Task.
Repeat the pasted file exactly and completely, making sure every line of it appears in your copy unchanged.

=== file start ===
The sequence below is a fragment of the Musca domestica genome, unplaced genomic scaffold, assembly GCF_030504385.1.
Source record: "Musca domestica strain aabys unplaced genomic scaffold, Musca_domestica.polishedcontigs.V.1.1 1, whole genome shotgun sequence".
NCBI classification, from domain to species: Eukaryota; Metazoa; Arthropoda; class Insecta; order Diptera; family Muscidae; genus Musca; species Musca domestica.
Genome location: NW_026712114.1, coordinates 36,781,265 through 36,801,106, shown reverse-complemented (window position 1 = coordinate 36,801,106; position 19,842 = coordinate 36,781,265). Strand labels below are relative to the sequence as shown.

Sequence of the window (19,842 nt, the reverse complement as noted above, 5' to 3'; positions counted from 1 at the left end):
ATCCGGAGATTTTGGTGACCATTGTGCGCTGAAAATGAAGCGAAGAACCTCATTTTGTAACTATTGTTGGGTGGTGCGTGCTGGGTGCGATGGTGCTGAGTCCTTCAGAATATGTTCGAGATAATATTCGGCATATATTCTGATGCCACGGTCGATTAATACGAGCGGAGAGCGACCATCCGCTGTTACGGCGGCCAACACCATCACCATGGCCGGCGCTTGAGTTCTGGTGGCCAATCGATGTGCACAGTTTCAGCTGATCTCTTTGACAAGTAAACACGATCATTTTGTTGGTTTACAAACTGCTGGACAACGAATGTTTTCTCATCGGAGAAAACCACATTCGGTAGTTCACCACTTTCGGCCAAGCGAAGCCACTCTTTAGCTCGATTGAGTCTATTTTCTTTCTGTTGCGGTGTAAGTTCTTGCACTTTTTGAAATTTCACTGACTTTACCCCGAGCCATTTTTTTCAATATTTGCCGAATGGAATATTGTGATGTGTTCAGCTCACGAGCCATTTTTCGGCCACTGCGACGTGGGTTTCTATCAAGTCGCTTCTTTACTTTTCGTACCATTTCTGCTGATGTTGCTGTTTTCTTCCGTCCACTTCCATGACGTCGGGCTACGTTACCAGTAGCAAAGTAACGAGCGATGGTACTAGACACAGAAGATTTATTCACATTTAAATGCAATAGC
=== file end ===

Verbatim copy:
The sequence below is a fragment of the Musca domestica genome, unplaced genomic scaffold, assembly GCF_030504385.1.
Source record: "Musca domestica strain aabys unplaced genomic scaffold, Musca_domestica.polishedcontigs.V.1.1 1, whole genome shotgun sequence".
NCBI classification, from domain to species: Eukaryota; Metazoa; Arthropoda; class Insecta; order Diptera; family Muscidae; genus Musca; species Musca domestica.
Genome location: NW_026712114.1, coordinates 36,781,265 through 36,801,106, shown reverse-complemented (window position 1 = coordinate 36,801,106; position 19,842 = coordinate 36,781,265). Strand labels below are relative to the sequence as shown.

Sequence of the window (19,842 nt, the reverse complement as noted above, 5' to 3'; positions counted from 1 at the left end):
ATCCGGAGATTTTGGTGACCATTGTGCGCTGAAAATGAAGCGAAGAACCTCATTTTGTAACTATTGTTGGGTGGTGCGTGCTGGGTGCGATGGTGCTGAGTCCTTCAGAATATGTTCGAGATAATATTCGGCATATATTCTGATGCCACGGTCGATTAATACGAGCGGAGAGCGACCATCCGCTGTTACGGCGGCCAACACCATCACCATGGCCGGCGCTTGAGTTCTGGTGGCCAATCGATGTGCACAGTTTCAGCTGATCTCTTTGACAAGTAAACACGATCATTTTGTTGGTTTACAAACTGCTGGACAACGAATGTTTTCTCATCGGAGAAAACCACATTCGGTAGTTCACCACTTTCGGCCAAGCGAAGCCACTCTTTAGCTCGATTGAGTCTATTTTCTTTCTGTTGCGGTGTAAGTTCTTGCACTTTTTGAAATTTCACTGACTTTACCCCGAGCCATTTTTTTCAATATTTGCCGAATGGAATATTGTGATGTGTTCAGCTCACGAGCCATTTTTCGGCCACTGCGACGTGGGTTTCTATCAAGTCGCTTCTTTACTTTTCGTACCATTTCTGCTGATGTTGCTGTTTTCTTCCGTCCACTTCCATGACGTCGGGCTACGTTACCAGTAGCAAAGTAACGAGCGATGGTACTAGACACAGAAGATTTATTCACATTTAAATGCAATAGC